This latest introduction to the popular Butterfly series from AB-Cultivars in the Netherlands. There are lots of Echinacea to chose from, but this particular breeder is known for producing good, solid, reliable varieties that combine performance with beauty. ‘Rainbow Marcella’ prolifically produces sherbet-orange single flowers, which age to soft, raspberry pink. Long blooming, this will complement any garden setting in which it can enjoy full sun. Zone 4
Probably no other genus has come to define the prolific plant breeding at Terra Nova Nurseries in Oregon like Heuchera. It is easy to see why coral bells have so beguiled many breeders and millions of gardeners. Foliage that endures the entire growing season, available in a rainbow of colours, perfect for mixed containers, great in gardens. What we look for at Heritage Perennials are new colours on reliable, disease free plants. ‘Champagne’ delivers a stunningly beautiful progression of foliage in colours from peach, to gold, to champagne-gold. Zone 4
The 2016 Hosta of the Year as chosen by the AHGA (American Hosta Growers Association). Hosta are well known as some of the best performing perennials for shady gardens. However, not everyone has room for the big leafed monsters, hence the growing popularity of smaller (miniature) varieties. Perhaps that is why ‘Curly Fries’ was awarded the 2016 honour. Or perhaps it was because it is one of the most unique varieties around. Stiff, long narrow leaves with heavily ruffled edges emerge chartreuse and brighten to yellow, especially if provided with sun for half the day. Lavender flowers in midsummer add extra colour, as do the red speckles on mature leaf petioles. Fantastic in smaller containers, or perhaps in front of that bright blue hosta in your border.
Remember when you shop at your favourite garden center this spring that whatever else you order, you’ll want some ‘Curly Fries’ with that! Zone 3
Blooms of Bressingham introduced the popular ‘Jenny’ a few years ago, and now she has a little sister, ‘Petite Jenny’. Since this compact, bushy just 35cm (14”) tall variety was found in a garden patch of Jenny, she might best be described as a daughter instead. Sterile flowers ensure the plant blooms for a longer season. Soft, lavender pink double flowers bloom May and June, with some later flowering in summer. This variety of the commonly named Ragged Robin is hardy to zone 5, and is useful in formal and informal gardens, borders, meadows or containers.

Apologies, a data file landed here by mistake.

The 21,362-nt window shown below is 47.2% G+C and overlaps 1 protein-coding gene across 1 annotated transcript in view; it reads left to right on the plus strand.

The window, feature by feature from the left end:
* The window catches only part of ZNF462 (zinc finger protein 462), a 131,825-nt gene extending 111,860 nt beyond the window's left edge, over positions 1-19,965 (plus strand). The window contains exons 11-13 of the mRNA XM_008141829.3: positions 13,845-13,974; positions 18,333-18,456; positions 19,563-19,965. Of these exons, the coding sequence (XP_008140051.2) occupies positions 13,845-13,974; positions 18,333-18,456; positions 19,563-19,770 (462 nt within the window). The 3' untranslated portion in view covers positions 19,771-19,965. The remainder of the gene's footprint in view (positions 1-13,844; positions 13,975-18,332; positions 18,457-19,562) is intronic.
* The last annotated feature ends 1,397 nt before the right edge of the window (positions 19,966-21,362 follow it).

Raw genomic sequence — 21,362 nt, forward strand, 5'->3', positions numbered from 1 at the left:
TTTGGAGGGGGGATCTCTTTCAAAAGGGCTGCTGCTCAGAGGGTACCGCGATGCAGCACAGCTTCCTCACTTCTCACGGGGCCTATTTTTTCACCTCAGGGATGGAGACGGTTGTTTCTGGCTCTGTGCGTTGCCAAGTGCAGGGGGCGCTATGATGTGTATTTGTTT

Ground cover sedums, such as the commonly grown Dragon’s Blood forms, have been popular for years. Easy to grow and spreading quickly, they tolerate drought, full sun and poor soils better than most perennials while still putting on a foliage and flower show. Here at Heritage Perennials, we’re very excited about the new Sunsparkler series of Sedum, which takes this perennial to a new level of performance. ‘Firecracker’ features shiny cherry-red foliage from April through November on 15cm (6”) tall plants with a 45cm (18”) spread. In mid to late August, large medium-pink flower heads provide extra colour. These zone 4 plants are excellent in mixed container plantings, garden edging, green roofs and a multitude of other sunny locations.
While technically an Intersectional hybrid peony, this is more commonly known as an Itoh Peony, named after Mr. Toichi Itoh, the first successful hybridizer of woody and garden peony species. The Intersectional (a cross between two species) hybrids combine the best qualities of both parents. ‘Joanna Marlene’ is a new variety introduced by American breeder Roger Anderson, who considers it one of his favourites. This variety produces very large semi-double soft yellow blossoms. As the flowers mature, they take on a peachy tone with pink highlights.
As with other Itoh peonies, ‘Joanna Marlene’ is a strong performer with flowers that hold up well even in wind and rain. This is a plant that can be considered a garden legacy plant, providing flowers and joy for many years, even decades. Zone 4